A told you only the month of his birthday, and told your colleague C only the day. After that, you first said: “I don’t know A’s birthday; C doesn’t know it either.” After hearing what you said, C replied: “I didn’t know A’s birthday, but now I know it.” You smiled and said: “Now I know it, too.” After looking at the 10 dates and hearing your comments, your administrative assistant wrote down A’s birthday without asking any questions. So what did the assistant write?

When I first read this puzzle, I am confused. Let me just name the reader/myself  “B” in the puzzle above to avoid more confusion. This puzzle is written in some way that the reader is part of the story. Hence the reader, B, was told the month of A’s birthday but we as the reader do not know the month of A’s birthday. Perhaps it is just a part of puzzle that we have to solve, therefore it might not be a big deal.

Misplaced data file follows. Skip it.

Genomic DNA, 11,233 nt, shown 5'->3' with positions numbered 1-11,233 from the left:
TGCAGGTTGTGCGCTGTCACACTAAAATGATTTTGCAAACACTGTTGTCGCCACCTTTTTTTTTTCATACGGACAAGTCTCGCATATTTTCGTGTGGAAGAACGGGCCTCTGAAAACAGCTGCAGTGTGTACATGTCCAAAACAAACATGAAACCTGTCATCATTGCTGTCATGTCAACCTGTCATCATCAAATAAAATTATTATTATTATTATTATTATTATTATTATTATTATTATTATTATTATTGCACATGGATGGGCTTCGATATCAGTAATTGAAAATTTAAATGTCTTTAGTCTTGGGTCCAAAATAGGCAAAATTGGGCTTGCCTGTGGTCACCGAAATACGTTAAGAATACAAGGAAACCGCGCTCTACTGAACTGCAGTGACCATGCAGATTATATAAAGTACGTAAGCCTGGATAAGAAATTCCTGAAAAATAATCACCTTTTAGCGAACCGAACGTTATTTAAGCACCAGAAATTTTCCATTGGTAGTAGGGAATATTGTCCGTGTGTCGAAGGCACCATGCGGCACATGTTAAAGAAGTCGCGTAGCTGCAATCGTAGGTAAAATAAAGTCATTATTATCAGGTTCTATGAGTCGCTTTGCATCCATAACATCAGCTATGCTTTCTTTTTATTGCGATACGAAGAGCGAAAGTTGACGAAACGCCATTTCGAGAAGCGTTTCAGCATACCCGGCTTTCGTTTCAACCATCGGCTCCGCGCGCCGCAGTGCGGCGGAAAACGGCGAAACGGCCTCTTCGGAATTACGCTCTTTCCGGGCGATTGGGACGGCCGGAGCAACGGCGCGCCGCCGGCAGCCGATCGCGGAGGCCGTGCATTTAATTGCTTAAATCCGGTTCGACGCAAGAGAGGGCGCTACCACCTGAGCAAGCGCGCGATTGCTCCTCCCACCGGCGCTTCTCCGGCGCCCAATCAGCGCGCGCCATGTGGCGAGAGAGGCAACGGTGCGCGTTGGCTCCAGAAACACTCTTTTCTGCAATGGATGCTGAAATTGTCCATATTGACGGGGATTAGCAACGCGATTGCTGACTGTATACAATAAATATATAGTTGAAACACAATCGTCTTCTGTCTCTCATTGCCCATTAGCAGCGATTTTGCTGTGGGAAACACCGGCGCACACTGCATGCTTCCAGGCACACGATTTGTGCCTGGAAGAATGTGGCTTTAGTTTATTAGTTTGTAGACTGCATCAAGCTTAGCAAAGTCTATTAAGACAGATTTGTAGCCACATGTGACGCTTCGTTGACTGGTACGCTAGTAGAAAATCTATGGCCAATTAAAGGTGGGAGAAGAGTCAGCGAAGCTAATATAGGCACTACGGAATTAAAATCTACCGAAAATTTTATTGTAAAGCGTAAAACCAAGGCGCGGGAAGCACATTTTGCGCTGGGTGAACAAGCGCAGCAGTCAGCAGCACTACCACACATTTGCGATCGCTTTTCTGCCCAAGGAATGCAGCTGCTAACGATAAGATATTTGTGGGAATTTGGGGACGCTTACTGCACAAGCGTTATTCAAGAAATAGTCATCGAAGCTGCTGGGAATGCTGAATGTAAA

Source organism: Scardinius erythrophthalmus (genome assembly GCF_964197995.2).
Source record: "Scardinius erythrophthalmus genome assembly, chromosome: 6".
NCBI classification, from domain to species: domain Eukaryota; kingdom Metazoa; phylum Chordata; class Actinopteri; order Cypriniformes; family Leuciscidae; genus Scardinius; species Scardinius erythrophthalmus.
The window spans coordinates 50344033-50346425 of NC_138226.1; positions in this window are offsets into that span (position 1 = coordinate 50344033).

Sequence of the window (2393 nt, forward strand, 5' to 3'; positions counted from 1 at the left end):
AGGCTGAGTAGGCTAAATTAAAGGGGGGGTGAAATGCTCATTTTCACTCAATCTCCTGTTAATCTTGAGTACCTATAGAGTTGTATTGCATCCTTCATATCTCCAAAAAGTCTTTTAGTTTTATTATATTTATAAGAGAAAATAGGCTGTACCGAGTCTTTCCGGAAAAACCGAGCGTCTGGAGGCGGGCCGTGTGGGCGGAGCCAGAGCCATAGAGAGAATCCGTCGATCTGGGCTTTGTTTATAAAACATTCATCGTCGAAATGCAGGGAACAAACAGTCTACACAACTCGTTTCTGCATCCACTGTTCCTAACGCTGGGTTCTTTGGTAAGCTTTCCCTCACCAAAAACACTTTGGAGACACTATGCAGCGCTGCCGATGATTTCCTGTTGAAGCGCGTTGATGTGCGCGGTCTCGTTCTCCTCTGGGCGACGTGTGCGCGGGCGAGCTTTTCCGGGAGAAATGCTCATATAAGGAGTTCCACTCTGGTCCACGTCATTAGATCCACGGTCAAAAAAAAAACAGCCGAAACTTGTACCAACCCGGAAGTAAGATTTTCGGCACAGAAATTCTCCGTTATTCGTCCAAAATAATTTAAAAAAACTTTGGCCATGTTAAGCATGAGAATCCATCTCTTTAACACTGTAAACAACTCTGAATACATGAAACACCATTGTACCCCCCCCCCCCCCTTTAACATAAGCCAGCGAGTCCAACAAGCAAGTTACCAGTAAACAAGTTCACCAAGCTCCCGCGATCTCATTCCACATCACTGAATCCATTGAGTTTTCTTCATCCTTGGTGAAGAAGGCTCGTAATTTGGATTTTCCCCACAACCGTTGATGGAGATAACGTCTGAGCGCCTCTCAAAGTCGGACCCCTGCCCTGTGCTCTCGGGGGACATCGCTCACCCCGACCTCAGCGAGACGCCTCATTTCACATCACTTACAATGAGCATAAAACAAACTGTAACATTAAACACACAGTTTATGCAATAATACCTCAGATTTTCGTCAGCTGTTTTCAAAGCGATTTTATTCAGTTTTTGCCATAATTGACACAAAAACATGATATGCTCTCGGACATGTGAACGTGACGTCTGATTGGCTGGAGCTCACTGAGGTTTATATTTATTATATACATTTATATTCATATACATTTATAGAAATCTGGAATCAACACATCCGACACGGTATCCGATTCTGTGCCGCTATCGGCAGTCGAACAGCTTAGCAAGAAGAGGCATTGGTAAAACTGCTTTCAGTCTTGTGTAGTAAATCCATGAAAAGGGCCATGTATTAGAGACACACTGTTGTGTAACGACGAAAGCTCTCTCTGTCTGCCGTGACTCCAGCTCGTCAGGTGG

However, the big deal is the fact that the solution that I found is different from the solution given. I thought I might get wrong, therefore I look for the solution. What happened was I could not understand the solution. I thought it is just me but it turns out there is someone else who has the same experience.

I would like to modify a little bit of the puzzle in order to make this puzzle a bit clearer, well at least for me.

A’s birthday is one of the following 10 dates:

Mar 4, Mar 5, Mar 8
Jun 4, Jun 7
Sep 1, Sep 5
Dec 1, Dec 2, Dec 8
 
We then have the following conversations between A’s friend.
C said: “I don’t know A’s birthday, but I know only the day (the date) of A’s birthday,”
B said: “Well, I know only the month A’s birthday.”
C said: “Now I know it.”
B said: “Now I know it, too.”

From the information given above, can you tell what is A’s birthday?

Perhaps, this version is better than the previous one. What do you think?

Categories: math puzzle Tags: ,

Notes on diagonalizable linear operators

May 11, 2011 3 comments